Massage & Bodywork

July/August 2013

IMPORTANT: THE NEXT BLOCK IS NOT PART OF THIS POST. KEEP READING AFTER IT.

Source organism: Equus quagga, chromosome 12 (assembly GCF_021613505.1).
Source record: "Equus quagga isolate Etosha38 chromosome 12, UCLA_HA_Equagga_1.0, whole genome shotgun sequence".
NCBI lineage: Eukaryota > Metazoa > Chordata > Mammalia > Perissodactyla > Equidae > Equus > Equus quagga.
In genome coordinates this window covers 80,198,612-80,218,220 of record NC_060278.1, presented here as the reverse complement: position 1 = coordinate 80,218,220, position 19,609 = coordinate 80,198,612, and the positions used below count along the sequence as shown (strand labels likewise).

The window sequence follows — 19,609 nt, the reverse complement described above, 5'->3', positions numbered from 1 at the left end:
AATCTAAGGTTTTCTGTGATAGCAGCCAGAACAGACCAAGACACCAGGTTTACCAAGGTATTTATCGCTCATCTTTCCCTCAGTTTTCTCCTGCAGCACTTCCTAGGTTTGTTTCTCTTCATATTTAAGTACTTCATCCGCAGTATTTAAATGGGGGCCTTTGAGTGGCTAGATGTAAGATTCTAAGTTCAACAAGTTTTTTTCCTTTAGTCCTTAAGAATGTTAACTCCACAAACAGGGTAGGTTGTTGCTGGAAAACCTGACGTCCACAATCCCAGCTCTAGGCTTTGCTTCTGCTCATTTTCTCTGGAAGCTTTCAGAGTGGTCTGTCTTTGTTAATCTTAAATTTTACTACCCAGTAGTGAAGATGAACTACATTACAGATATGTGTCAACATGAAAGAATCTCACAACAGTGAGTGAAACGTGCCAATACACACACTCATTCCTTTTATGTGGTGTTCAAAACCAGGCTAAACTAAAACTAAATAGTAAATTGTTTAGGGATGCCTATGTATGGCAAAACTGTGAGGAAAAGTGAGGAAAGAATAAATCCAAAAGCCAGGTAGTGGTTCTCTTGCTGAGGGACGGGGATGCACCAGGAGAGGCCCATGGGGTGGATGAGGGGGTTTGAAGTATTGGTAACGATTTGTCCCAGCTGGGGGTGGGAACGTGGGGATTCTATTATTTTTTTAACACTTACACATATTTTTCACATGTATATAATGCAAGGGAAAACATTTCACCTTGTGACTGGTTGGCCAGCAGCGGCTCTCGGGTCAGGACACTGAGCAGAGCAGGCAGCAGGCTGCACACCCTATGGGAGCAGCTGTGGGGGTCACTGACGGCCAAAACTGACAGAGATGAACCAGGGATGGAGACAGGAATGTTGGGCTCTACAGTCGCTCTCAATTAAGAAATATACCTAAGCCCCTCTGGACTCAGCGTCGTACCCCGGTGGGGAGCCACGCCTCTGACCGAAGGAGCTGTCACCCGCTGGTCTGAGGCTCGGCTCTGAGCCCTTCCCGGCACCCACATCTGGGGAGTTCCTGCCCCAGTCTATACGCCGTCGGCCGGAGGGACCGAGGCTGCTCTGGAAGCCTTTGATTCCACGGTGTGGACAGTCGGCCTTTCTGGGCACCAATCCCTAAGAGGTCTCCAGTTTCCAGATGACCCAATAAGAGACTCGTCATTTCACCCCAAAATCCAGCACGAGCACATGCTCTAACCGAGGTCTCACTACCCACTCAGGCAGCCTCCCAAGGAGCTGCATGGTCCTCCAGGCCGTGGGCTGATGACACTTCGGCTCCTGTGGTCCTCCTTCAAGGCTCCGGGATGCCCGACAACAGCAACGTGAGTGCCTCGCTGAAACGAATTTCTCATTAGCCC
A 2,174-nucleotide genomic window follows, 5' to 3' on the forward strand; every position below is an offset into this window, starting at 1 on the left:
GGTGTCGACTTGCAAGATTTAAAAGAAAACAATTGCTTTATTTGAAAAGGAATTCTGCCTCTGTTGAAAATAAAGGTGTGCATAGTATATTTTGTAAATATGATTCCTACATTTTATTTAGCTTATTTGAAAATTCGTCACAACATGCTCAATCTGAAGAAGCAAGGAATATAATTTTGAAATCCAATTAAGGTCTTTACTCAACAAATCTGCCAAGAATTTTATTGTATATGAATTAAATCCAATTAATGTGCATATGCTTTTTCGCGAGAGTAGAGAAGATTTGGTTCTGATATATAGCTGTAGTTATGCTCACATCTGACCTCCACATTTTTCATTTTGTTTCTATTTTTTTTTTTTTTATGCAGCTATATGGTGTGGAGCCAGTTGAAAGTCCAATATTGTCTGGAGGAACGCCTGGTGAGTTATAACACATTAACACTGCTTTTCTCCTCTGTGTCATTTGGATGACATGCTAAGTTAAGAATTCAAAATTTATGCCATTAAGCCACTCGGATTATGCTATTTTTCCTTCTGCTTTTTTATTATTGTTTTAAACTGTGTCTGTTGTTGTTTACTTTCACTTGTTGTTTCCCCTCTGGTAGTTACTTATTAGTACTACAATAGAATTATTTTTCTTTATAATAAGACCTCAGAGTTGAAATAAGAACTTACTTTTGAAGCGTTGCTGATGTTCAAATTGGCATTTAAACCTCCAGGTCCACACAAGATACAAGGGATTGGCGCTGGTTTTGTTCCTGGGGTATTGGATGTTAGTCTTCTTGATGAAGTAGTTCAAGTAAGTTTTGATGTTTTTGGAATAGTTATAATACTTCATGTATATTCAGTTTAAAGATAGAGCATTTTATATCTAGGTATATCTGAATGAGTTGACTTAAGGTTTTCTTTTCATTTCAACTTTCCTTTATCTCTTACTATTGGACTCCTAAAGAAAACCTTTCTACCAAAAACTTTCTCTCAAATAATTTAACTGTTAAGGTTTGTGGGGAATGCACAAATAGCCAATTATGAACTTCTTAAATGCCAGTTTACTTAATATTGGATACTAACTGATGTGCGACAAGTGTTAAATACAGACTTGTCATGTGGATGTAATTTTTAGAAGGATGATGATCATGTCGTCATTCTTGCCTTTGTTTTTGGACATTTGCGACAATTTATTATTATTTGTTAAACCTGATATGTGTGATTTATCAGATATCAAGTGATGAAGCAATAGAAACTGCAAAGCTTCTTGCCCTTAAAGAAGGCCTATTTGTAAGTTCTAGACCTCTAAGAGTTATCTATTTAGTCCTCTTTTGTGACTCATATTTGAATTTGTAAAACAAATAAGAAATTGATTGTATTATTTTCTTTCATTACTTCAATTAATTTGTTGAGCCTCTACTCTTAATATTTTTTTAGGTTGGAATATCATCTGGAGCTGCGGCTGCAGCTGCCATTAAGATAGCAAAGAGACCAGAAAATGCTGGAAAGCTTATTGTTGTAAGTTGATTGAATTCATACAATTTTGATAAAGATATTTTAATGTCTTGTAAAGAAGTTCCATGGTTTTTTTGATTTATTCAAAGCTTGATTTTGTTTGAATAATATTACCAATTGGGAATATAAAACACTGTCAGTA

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education classroom to client | Pathology perspectives | body awareness | functional anatomy | somatic research Appearance & Mechanics Are You As Polished As You Could Be? By Barb Frye Believe it or not, how you dress and groom yourself has an impact on your body 1 bad! mechanics. Being mindful of the clothes and shoes you choose, and how you wear your hair and nails, will increase your overall body awareness and support a healthy work performance. Clothing Manual therapy requires you to be physically active during the day, which makes the clothes you wear essential to your comfort and effectiveness. Your clothing should allow freedom of movement. If your clothes are too tight, your effectiveness and comfort will be reduced. Choose clothing with natural fibers such as cotton, linen, silk, or wool, as they allow your skin to breathe; avoid synthetic fibers like nylon or polyester. Pay particular attention to your waist and chest. Wearing anything tight around your waist can become irritating, negatively affecting your mood, breathing, and body mechanics. Also, be especially mindful of the fit of your pants. They should allow you to move freely without restriction and sit comfortably without sensing a tightening around your waist. For women, wearing a bra that is restrictive can also impede your breathing and body mechanics. An athletic bra designed for continuous movement is ideal, especially for large-breasted women. A last point to keep in mind: stopping in the middle of a treatment to push up a sleeve or otherwise adjust your clothing disturbs the flow and can be unsettling to clients. Bringing awareness to these smaller, but equally important, aspects of your body mechanics will help increase your overall well-being, and that of your clients. 48 massage & bodywork july/august 2013 Not keeping your hair tied back will have a negative effect on your body mechanics. Hair Hair control can also contribute to healthy body mechanics. To reduce neck and shoulder discomfort, your hair should be kept out of your face, which will help prevent awkward postural patterns as you work. Many therapists are not aware of how distracting their hair is, but may unconsciously be holding their head to one side in order to keep their hair out of their face (Image 1). This holding pattern puts tremendous strain on the muscles of the back, neck, and shoulders. If this habit persists, discomfort is likely to occur. To avoid this, keep your hair out of your face and, if it is long, prevent it from hanging down in front of you. An added bonus—restrained hair is also hygienically prudent.

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